But that mix of facts and arguments has done little to allay concerns that Ottawa will once again bow to the fossil industry’s subsidy demands, even after Environment and Climate Minister Steven Guilbeault vowed it wouldn’t happen. Environmental Defence was out on Instagram Monday with a Hallowe’en video that warned of the “true danger that lurks” during “spooky season”, in the form of false solutions to the climate crisis. The Re-Energizing Canada program at the International Institute for Sustainable Development published an article that pointed to “prolonged extraction and increased production” of oil and gas as the factor driving climate change, noting that “the industry has failed to take the necessary steps to reduce its emissions this decade” despite its promises to take action.
“The industry already receives significant government financial support, and the federal government has committed to ending this support by phasing out inefficient subsidies and public finance for the sector in the near term,” IISD wrote. “Further support to the sector comes with significant opportunity costs, will slow the energy transition, and entails economic risk, including public liabilities. Public dollars are more effectively spent supporting readily available and proven low-carbon technologies.”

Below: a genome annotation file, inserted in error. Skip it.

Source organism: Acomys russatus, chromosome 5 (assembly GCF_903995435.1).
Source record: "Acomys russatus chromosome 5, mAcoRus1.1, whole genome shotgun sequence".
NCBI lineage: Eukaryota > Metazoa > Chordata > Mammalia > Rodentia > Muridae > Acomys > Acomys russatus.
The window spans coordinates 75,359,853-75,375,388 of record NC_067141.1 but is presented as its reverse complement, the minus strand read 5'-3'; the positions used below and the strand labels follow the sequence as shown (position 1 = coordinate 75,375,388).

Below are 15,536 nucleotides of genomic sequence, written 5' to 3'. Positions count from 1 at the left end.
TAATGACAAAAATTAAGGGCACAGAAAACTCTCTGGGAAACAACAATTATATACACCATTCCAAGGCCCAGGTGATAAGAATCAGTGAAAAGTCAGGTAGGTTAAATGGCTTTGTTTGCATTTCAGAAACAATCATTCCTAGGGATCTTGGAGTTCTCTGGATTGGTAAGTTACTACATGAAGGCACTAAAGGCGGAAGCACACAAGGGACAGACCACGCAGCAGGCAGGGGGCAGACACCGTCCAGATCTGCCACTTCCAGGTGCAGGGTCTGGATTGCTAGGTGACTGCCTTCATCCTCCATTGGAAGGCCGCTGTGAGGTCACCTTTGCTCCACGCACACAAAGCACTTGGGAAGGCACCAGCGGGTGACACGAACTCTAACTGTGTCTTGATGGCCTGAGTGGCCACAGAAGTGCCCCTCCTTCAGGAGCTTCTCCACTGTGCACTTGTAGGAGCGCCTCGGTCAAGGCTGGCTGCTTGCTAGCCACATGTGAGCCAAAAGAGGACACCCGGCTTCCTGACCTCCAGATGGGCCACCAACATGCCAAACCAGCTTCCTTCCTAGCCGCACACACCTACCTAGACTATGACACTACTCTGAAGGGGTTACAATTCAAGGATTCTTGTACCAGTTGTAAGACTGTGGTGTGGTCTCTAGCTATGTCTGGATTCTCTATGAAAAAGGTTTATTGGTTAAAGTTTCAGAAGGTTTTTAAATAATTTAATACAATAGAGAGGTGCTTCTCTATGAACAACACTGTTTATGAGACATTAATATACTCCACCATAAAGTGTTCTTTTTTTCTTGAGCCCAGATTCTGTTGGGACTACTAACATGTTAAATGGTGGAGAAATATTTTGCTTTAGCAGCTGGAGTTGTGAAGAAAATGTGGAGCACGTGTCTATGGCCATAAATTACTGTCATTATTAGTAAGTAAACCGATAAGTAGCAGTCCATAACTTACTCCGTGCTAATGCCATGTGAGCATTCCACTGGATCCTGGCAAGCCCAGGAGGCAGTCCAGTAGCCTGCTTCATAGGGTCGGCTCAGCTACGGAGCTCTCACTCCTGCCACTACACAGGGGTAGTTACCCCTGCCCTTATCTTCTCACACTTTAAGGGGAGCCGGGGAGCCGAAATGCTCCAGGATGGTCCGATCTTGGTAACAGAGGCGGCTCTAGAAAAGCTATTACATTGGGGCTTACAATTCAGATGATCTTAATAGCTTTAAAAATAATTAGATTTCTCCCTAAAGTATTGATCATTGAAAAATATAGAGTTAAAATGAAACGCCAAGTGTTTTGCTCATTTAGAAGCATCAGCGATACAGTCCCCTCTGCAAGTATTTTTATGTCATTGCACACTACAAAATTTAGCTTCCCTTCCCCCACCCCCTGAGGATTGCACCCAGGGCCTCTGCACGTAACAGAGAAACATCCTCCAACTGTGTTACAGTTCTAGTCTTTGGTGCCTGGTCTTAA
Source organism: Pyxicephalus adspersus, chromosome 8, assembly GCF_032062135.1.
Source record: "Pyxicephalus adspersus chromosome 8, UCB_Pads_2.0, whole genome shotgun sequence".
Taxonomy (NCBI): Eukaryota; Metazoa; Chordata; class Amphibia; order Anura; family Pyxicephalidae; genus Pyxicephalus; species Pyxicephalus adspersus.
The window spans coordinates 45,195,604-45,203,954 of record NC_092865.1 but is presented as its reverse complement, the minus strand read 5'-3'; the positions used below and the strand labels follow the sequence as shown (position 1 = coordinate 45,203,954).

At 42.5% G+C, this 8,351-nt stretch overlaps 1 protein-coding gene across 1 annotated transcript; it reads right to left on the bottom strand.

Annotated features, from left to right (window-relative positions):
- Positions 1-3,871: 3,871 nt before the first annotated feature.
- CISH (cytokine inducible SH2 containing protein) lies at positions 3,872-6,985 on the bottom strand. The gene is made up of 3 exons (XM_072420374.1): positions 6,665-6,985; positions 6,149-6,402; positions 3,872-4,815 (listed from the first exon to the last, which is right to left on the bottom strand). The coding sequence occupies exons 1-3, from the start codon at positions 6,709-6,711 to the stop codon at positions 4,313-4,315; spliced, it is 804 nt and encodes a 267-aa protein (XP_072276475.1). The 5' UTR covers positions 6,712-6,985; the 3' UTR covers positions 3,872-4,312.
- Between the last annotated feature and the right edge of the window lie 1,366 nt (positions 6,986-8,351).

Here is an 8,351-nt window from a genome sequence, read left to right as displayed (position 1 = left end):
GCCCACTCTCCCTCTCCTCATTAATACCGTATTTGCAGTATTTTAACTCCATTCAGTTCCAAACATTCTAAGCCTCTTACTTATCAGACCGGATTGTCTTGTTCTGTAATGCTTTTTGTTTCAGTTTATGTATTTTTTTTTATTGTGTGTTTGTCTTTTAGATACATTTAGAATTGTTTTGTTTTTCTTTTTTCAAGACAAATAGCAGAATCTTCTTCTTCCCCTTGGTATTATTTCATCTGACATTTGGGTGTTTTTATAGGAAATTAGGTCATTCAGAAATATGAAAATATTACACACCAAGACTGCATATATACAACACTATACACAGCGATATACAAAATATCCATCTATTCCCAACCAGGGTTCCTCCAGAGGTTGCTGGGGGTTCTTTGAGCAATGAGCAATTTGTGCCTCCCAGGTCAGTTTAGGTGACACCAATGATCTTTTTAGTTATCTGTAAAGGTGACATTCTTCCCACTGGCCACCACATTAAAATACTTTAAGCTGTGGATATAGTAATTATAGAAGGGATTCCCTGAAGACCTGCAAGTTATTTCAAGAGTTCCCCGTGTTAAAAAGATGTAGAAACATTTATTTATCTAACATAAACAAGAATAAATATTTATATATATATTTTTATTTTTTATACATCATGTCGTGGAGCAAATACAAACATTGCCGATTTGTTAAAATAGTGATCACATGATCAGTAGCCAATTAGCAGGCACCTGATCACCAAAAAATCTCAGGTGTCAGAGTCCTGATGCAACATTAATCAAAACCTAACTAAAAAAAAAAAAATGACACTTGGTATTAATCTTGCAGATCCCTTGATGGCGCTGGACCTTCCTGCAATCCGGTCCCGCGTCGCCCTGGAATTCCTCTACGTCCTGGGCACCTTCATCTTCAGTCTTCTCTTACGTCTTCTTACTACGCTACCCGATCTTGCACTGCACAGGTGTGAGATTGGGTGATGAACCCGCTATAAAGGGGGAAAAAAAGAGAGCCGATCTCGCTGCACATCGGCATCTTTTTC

“Under no circumstance should the government consider an even more generous carbon capture subsidy,” agreed Julia Levin, national climate program manager at Environmental Defence, in an email. “Carbon capture is not a climate solution—it’s a greenwashing strategy used to justify more fossil fuel production and get more taxpayer money into the pockets of executives and shareholders. By relying on future unproven techno-fixes to cut emissions, the government is gambling with our lives. Instead, the government should use the fall economic update to announce new spending on proven climate solutions, including a generous tax credit for renewable energy and battery storage.”